Frames 905 through 913 are interactive question frames. These are both used to allow the student to navigate through the course and to ask the student questions about the subject matter of the course. The latter category, subject matter questions, as discussed above, are created by an expert system. The course author is not necessarily the subject matter expert. The course author interviews the subject matter expert and creates an expert interview file. The expert system accepts as its input the expert interview file and automatically creates templates for course frames. The author edits these frames using the frame editing facilities of the authoring system.
The authoring system allows the author to define a last frame 915 specification. The last frame 915 is a summary frame and provides the student with information such as which is next course in a sequence of courses, who to contact to obtain a course completion certificate, and a sign-off message. The last frame is also used to verify that the person who completed the course is the same person who started taking the course.
FIG. 11 shows three views of a course. In the first column is the authoring system interactions used to create the course, in the second column is the structure of the course, and in the third column is the student's view of the course. By being able to view multiple windows, the course author has access to both the authoring system interaction view and the studentes view.
While FIG. 11 shows some example frames that may be used in a course, a course is not limited to this structure, and a person skilled in the art will realize many possible alternative course structures.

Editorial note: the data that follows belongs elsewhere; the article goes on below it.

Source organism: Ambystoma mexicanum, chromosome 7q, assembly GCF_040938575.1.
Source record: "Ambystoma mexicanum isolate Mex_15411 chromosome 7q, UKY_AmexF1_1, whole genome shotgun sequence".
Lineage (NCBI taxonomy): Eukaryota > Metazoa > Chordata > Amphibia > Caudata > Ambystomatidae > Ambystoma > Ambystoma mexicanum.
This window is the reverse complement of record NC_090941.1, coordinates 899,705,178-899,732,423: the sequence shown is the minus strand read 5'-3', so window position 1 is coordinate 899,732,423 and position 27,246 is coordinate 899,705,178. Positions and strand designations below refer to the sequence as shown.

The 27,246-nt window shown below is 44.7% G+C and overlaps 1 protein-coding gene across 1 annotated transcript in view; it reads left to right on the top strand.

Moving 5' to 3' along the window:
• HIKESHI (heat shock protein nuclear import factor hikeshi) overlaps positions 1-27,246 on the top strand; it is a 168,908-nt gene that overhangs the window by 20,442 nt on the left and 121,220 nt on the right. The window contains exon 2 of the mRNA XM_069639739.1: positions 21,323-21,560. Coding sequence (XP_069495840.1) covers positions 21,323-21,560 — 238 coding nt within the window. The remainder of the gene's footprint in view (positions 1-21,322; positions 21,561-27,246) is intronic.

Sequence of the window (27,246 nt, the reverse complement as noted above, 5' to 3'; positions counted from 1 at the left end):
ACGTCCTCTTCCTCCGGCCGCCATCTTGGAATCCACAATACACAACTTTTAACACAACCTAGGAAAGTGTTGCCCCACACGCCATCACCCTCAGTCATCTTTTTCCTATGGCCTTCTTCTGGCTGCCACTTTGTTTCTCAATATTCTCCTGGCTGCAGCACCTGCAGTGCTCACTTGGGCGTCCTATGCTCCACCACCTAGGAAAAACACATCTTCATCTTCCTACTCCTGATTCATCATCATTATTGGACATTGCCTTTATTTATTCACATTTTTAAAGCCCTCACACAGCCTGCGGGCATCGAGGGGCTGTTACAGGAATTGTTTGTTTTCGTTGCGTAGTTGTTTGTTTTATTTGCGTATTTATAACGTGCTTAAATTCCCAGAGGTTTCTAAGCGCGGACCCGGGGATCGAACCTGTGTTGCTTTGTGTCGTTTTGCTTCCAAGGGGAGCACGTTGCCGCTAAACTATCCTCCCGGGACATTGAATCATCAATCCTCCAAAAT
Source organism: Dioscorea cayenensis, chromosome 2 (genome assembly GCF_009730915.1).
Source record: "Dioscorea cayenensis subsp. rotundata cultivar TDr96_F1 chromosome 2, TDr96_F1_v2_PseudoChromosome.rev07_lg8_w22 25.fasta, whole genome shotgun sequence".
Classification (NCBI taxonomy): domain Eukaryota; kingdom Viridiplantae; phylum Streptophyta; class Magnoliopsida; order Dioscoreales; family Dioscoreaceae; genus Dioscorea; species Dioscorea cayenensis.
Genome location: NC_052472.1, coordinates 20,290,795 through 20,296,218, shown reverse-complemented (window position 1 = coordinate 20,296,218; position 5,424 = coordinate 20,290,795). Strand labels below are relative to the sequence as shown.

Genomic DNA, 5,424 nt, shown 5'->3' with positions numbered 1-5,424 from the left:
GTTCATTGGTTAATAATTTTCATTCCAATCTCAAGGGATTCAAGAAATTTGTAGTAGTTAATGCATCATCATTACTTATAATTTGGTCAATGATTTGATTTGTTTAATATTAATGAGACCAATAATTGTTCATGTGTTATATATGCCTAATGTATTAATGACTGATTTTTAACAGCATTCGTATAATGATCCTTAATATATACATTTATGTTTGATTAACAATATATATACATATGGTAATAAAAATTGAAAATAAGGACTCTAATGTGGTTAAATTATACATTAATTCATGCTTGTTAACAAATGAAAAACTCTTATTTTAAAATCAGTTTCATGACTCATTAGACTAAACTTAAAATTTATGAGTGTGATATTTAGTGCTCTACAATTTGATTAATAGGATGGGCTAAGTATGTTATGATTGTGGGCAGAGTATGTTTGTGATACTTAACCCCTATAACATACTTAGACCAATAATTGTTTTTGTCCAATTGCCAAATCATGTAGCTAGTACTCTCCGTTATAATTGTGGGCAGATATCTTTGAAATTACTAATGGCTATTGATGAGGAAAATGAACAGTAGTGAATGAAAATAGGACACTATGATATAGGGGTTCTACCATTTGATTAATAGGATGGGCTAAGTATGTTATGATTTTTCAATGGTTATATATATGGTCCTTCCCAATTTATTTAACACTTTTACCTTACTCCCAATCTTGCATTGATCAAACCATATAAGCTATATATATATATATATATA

The authoring system displays screen 150 by selecting the "Title Frame" option in the menu shown in FIG. 10(c). The author enters the course title and course objectives in the indicated fields of screen 150. The authoring system takes this information and creates the structure 152 for the corresponding title frame. When the student executes the course, the title frame is displayed as shown in screen 154.
The author creates the introductory frames by first selecting the "Introductory Frames" option on the menu shown in FIG. 10(c). The introductory frames may either be entered interactively or incorporated from computer files, as shown in screen 156. The introductory frames may also be derived from the expert interview. When the author has completed creating the introductory frames they are incorporated into the course structure in blocks 158. The student views the introductory frames as shown in screen 160. The introductory frames provide means of navigation forward and backwards through the frames, as indicated by buttons 162A and 162B. The forward and backward navigation can also be accomplished by using cursor keys or specially designated function keys.